The A-Z of Geek Cinema: R is for the Royal Tenenbaums
Wes Anderson creates worlds. Most films of his belong to their own environment, with little to no connection to the reality we all belong to. This is true, even more than the others, of his 2001 film The Royal Tenenbaums, which takes place in an almost completely fictional version of New York City. But even more than that, the world in which the Tenenbaums live is different, almost hyper-real.
I feel like some clarification is necessary first: by “creates worlds”, I mean that Wes Anderson takes a very specific and exacting aesthetic, and applies it to the real world, creating a hyper-real and phenomenally detailed environment in which to place his characters. The actual time and place are almost irrelevant, as the immediate environment supersedes any sort of signifier that you can think of. Take The Royal Tenenbaums, specifically. It ostensibly takes place in New York City the nebulous “now”, the modern day. But the location of the Tenenbaum house is a non-existent address in NYC, there’s nothing in the movie that is specifically “New York” (by which I mean recognizable landmarks or neighborhoods); there is actually a shot which Anderson framed specifically so a character would cover the Statue of Liberty which would otherwise be in the background. The time period is supposedly now, but everything from the clothing to the toys to the technology screams “late ’70s”. The music choices, always very important to Anderson’s films, for the most part reflect this as well, with every song being from the ’60s/70s era, other than the very specific exception of Elliott Smith’s “Needle In The Hay” during Richie’s suicide attempt.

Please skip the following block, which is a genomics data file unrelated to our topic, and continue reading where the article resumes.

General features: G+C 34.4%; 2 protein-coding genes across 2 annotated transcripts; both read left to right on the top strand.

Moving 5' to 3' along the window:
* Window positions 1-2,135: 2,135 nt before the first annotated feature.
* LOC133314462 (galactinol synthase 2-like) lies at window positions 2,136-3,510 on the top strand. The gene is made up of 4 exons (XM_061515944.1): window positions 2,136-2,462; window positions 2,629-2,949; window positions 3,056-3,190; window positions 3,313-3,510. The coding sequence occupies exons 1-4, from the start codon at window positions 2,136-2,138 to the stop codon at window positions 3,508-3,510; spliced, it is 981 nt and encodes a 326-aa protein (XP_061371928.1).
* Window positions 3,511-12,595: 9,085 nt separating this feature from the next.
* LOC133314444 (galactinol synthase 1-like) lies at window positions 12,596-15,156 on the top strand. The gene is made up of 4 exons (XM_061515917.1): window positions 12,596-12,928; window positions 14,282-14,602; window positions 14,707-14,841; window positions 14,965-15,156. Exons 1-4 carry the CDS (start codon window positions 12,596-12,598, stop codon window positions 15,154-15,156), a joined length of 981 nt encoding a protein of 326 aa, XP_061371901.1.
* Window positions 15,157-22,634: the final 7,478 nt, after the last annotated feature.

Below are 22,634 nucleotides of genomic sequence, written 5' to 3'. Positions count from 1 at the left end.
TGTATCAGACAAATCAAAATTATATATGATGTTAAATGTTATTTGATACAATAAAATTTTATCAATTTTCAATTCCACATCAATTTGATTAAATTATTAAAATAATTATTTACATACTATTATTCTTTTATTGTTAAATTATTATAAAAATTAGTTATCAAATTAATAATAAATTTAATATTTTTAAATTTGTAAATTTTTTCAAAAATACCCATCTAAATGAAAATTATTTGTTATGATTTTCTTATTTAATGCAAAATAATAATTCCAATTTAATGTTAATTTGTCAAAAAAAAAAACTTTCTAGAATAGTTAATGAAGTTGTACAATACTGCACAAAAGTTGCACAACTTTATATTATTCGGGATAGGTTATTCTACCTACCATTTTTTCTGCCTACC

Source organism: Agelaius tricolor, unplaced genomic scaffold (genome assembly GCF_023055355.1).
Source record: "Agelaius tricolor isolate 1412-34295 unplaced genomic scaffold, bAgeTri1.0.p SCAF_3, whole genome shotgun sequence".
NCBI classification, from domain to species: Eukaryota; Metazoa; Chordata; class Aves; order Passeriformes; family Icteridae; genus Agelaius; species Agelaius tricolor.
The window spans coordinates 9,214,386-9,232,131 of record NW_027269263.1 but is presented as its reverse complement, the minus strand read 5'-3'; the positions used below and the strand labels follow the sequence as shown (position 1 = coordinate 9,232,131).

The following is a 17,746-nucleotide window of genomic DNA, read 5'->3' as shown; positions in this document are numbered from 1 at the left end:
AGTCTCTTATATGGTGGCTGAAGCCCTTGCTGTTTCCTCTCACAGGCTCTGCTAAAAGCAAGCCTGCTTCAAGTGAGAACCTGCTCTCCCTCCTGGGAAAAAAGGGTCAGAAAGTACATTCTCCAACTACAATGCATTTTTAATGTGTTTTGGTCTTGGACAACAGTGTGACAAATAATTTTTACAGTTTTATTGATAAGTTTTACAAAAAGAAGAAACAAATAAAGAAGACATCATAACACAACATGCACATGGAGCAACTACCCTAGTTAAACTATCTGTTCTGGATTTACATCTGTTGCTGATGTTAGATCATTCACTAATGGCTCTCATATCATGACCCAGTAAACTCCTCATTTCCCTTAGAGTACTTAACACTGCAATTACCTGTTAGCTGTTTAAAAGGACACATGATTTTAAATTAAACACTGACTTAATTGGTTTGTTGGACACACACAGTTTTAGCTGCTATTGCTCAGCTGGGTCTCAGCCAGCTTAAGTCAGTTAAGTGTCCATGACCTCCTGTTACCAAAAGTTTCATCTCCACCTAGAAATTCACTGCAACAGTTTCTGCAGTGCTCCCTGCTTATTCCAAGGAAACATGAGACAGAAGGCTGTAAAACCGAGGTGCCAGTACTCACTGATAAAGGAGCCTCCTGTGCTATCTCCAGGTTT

But moreso than I would say with any of Anderson’s other films, the aesthetic of the Tenenbaums’ world is a fundamental part of the story of the film. Whereas in something like The Darjeeling Limited, the look and detail in every frame seems almost precious and forced, Tenenbaums looks the way it does, like it’s stuck in the late ’70s, because that’s when the characters themselves are all stuck. The movie itself is about not overcoming early success; the Tenenbaum children were all lauded as geniuses at an early age, and, as the screenplay itself says, “All memory of the brilliance of the young Tenenbaums had been erased by two decades of betrayal, failure and disaster.” Royal, having been kicked out of his house and marriage, has been living in a hotel since that time. The family has, for the most part, been in stasis since Richie’s meltdown on the tennis court. Yes, they have had their own lives & “adventures”, but as people, they’ve not moved beyond who they were when they were “somebody.” It then fits that everything around them would seem stuck in a past that we can remember but have also long since moved past. It’s also interesting that the catalysts for the plot, for the most part, are two-fold: Etheline getting engaged to Henry Sherman and Richie returning from his overseas sabbatical to tell Margot how he feels, both of which throw the power structure of the family out of whack.
Wes Anderson is, in case you couldn’t figure it out, one of my favorite directors, and The Royal Tenenbaums one of my top 5 favorite films. Looking at it from the view of the aesthetics and Anderson’s tics & tropes has actually made me love it even more. And that’s the mark of a great movie: you can continually go back and find new things to appreciate and love about them. THAT is why I love film.